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We introduce the concept of an elastic block cipher, which refers to stretching the supported block size of a block cipher to any length up to twice the original block size while incurring a computational workload that is proportional to the block size. Our method uses the round function of an existing block cipher as a black box and inserts it into a substitution permutation network. Our method is designed to enable us to form a reduction between the elastic and the original versions of the cipher. Using this reduction, we prove that the elastic version of a cipher is secure against keyrecovery attacks if the original cipher is secure against such attacks. We note that while reductionbased proofs of security are a cornerstone of cryptographic analysis, they are typical when complete components are used as subcomponents in a larger design. We are not aware of use of such techniques in the case of concrete block cipher designs. We demonstrate the general applicability of the elastic block cipher method by constructing examples from existing block ciphers: AES, Camellia, MISTY1 and RC6. We compare the performance of the elastic versions to that of the original versions and evaluate the elastic versions using statistical tests measuring the randomness of the ciphertext. We also use our examples to demonstrate the concept of a generic key schedule for block ciphers. key words: elastic block ciphers, variablelength block ciphers, security analysis, reduction proof, key recovery attacks. 1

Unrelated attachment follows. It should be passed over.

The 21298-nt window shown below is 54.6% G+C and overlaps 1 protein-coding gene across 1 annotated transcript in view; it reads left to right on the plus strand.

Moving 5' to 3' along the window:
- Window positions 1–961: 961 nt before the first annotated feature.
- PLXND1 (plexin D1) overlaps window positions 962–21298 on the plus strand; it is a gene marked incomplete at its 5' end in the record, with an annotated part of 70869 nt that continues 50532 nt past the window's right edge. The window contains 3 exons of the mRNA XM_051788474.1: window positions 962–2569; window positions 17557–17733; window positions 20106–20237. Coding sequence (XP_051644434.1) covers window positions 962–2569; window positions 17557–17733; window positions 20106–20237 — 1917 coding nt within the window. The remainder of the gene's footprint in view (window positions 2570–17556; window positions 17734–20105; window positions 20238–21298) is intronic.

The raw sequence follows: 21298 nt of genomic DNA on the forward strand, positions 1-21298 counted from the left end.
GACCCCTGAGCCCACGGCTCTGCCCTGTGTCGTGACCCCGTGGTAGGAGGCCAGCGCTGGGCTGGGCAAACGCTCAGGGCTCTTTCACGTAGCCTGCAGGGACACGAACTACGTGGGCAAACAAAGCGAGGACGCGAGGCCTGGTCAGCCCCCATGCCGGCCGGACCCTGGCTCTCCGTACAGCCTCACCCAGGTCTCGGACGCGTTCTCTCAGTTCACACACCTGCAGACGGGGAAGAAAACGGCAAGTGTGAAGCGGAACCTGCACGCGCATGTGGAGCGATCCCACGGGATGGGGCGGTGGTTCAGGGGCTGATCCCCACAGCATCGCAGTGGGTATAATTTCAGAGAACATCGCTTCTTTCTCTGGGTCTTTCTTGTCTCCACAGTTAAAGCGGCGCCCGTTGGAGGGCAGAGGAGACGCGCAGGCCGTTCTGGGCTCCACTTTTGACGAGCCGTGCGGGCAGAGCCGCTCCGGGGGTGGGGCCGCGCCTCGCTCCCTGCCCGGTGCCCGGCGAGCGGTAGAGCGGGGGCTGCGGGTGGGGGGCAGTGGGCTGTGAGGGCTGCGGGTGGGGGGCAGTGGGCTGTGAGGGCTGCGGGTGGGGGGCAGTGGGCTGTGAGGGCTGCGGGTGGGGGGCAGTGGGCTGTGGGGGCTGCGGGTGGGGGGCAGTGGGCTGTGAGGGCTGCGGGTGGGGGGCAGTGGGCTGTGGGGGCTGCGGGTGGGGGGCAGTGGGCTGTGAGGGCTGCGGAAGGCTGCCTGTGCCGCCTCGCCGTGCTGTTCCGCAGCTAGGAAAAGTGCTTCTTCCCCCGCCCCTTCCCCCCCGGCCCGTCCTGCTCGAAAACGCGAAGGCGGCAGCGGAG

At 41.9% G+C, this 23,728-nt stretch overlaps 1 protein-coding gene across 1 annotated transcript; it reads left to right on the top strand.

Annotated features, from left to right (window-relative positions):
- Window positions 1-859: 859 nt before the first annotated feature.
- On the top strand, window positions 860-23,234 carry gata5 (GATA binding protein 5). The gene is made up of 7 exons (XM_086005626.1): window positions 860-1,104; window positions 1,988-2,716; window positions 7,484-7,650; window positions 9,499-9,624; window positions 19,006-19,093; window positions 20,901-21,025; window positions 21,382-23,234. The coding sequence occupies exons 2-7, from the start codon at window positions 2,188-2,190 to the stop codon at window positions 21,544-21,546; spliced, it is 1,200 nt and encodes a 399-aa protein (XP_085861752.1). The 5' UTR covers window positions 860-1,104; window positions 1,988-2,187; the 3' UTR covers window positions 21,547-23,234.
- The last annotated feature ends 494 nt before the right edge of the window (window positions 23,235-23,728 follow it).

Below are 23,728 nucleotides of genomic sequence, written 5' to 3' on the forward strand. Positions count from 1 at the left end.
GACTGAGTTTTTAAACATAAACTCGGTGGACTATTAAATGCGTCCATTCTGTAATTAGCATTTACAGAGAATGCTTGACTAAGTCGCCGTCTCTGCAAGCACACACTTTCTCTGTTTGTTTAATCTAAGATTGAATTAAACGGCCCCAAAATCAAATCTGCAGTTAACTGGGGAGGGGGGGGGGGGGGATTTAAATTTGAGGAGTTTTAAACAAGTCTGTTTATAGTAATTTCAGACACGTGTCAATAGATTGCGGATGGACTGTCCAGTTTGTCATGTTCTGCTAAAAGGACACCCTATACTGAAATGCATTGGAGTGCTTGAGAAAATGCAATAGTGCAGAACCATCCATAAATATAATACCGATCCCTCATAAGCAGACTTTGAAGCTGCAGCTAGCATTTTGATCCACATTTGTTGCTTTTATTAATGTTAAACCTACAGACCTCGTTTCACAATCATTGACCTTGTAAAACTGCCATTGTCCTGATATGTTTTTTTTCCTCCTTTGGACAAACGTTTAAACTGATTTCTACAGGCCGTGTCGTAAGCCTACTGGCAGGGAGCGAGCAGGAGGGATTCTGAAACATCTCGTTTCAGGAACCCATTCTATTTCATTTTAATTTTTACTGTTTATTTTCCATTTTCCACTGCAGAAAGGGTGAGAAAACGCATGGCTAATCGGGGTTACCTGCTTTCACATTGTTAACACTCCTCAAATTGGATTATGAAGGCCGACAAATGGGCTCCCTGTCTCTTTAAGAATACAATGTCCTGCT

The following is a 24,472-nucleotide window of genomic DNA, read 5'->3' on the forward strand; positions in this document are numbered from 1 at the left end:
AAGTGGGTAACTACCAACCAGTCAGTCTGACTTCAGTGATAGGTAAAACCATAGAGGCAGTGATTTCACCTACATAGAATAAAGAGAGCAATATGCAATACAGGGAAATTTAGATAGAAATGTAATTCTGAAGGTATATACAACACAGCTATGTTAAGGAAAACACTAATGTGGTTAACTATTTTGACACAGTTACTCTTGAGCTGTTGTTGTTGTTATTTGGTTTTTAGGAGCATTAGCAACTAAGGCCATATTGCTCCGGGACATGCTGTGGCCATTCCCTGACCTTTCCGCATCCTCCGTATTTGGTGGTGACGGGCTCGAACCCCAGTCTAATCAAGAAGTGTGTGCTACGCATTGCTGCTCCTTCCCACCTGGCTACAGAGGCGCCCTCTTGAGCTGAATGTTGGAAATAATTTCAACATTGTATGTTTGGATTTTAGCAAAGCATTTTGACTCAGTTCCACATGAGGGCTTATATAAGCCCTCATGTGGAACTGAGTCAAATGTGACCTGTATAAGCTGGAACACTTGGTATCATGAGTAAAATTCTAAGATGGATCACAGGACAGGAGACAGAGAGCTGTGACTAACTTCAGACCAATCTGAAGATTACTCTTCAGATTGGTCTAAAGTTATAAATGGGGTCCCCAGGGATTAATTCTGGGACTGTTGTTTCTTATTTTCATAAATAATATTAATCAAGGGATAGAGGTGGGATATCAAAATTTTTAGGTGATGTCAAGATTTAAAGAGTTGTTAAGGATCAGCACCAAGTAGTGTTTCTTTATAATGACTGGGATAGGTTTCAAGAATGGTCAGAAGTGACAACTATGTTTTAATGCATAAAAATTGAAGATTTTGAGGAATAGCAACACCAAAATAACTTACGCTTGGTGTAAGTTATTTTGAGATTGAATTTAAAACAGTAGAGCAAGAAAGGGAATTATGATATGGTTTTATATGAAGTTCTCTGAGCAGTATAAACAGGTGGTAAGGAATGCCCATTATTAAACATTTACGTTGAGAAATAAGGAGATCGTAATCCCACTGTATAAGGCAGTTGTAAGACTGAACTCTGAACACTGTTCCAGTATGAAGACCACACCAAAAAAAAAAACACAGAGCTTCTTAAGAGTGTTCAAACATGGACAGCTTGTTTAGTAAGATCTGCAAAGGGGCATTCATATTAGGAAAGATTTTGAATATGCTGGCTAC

A Synopsis of FormatPreserving Encryption
 UNPUBLISHED MANUSCRIPT
, 2010
"... Formatpreserving encryption (FPE) encrypts a plaintext of some specified format into a ciphertext of the same format—for example, encrypting a socialsecurity number into a socialsecurity number. In this survey we describe FPE and review known techniques for achieving it. These include FFX, a rece ..."
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Formatpreserving encryption (FPE) encrypts a plaintext of some specified format into a ciphertext of the same format—for example, encrypting a socialsecurity number into a socialsecurity number. In this survey we describe FPE and review known techniques for achieving it. These include FFX, a recent proposal made to NIST.
A Secure Directory Service based on Exclusive Encryption
, 2002
"... We describe the design of a Windows filesystem directory service that ensures the persistence, integrity, privacy, syntactic legality, and caseinsensitive uniqueness of the names it indexes. Byzantine state replication provides persistence and integrity, and encryption imparts privacy. To enforce ..."